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CAUTIONARY NOTE CONCERNING FORWARD-LOOKING STATEMENTS

Lydall, Inc. and its subsidiaries are hereafter collectively referred to as “Lydall,” the “Company” or the “Registrant.” Lydall and its subsidiaries’ names, abbreviations thereof, logos, and product and service designators are all either the registered or unregistered trademarks or trade names of Lydall and its subsidiaries.

This Annual Report on Form 10-K contains “forward-looking statements” within the meaning of Section 21E of the Securities Exchange Act of 1934, as amended (the “Exchange Act”). Any statements contained in this Annual Report on Form 10-K that are not statements of historical fact may be deemed to be forward-looking statements. All such forward-looking statements are intended to provide management’s current expectations for the future operating and financial performance of the Company based on current assumptions relating to the Company’s business, the economy and future conditions. Forward-looking statements generally can be identified through the use of words such as “believes,” “anticipates,” “may,” “should,” “will,” “plans,” “projects,” “expects,” “expectations,” “estimates,” “forecasts,” “predicts,” “targets,” “prospects,” “strategy,” “signs” and other words of similar meaning in connection with the discussion of future operating or financial performance. Forward-looking statements may include, among other things, statements relating to future sales, earnings, cash flow, results of operations, uses of cash and other measures of financial performance. Because forward-looking statements relate to the future, they are subject to inherent risks, uncertainties and changes in circumstances that are difficult to predict. Accordingly, the Company’s actual results may differ materially from those contemplated by the forward-looking statements. Investors, therefore, are cautioned against relying on any of these forward-looking statements. They are neither statements of historical fact nor guarantees or assurances of future performance. Forward-looking statements in this Annual Report on Form 10-K include, among others, statements relating to:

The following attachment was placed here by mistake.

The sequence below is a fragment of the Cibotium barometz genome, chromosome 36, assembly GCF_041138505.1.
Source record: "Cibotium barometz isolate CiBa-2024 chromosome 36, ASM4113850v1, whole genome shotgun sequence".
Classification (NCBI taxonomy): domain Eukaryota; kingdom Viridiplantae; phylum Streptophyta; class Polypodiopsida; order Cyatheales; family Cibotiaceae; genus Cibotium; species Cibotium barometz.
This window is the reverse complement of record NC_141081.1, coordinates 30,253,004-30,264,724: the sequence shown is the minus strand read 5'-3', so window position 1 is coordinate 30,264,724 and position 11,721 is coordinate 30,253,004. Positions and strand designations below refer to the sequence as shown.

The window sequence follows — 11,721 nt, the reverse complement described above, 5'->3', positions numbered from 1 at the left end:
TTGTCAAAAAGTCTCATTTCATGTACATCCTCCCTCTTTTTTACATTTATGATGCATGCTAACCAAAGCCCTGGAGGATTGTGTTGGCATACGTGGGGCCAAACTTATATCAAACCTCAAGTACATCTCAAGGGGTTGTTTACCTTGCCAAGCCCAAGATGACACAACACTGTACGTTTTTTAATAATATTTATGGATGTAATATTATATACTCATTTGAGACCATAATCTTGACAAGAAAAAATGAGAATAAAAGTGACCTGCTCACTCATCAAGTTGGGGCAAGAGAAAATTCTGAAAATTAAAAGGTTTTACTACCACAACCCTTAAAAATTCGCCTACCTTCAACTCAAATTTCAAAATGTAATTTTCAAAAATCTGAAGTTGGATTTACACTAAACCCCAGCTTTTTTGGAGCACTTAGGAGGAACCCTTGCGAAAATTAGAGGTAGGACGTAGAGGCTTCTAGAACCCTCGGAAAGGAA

Overall economic and business conditions and the effects on the Company’s markets;
Outlook for the fiscal year 2015;
Expected vehicle production in the North American, European or Asian markets;
Growth opportunities in markets served by the Company;
Integration of the Industrial Filtration business and expected cost savings from synergy programs;
Expected gross margin, operating margin and working capital improvements from the application of Lean Six Sigma;
Product development and new business opportunities;
Future strategic transactions, including but not limited to: acquisitions, joint ventures, alliances, licensing agreements and divestitures;
Pension plan funding requirements;
Future cash flow and uses of cash;
Future repurchases of the Company’s Common Stock;
Future amounts of stock-based compensation expense;
Future earnings and other measurements of financial performance;
Future levels of indebtedness and capital spending;
Ability to meet cash operating requirements;
Ability to meet financial covenants in the Company's revolving credit facility;
Future impact of the variability of interest rates;
Future impact of foreign currency exchange rates;
The expected future impact of recently issued accounting pronouncements upon adoption;
Future effective income tax rates and realization of deferred tax assets;
Estimates of fair values of reporting units and long-lived assets used in assessing goodwill and long-lived assets for possible impairment; and
The expected outcomes of legal proceedings and other contingencies.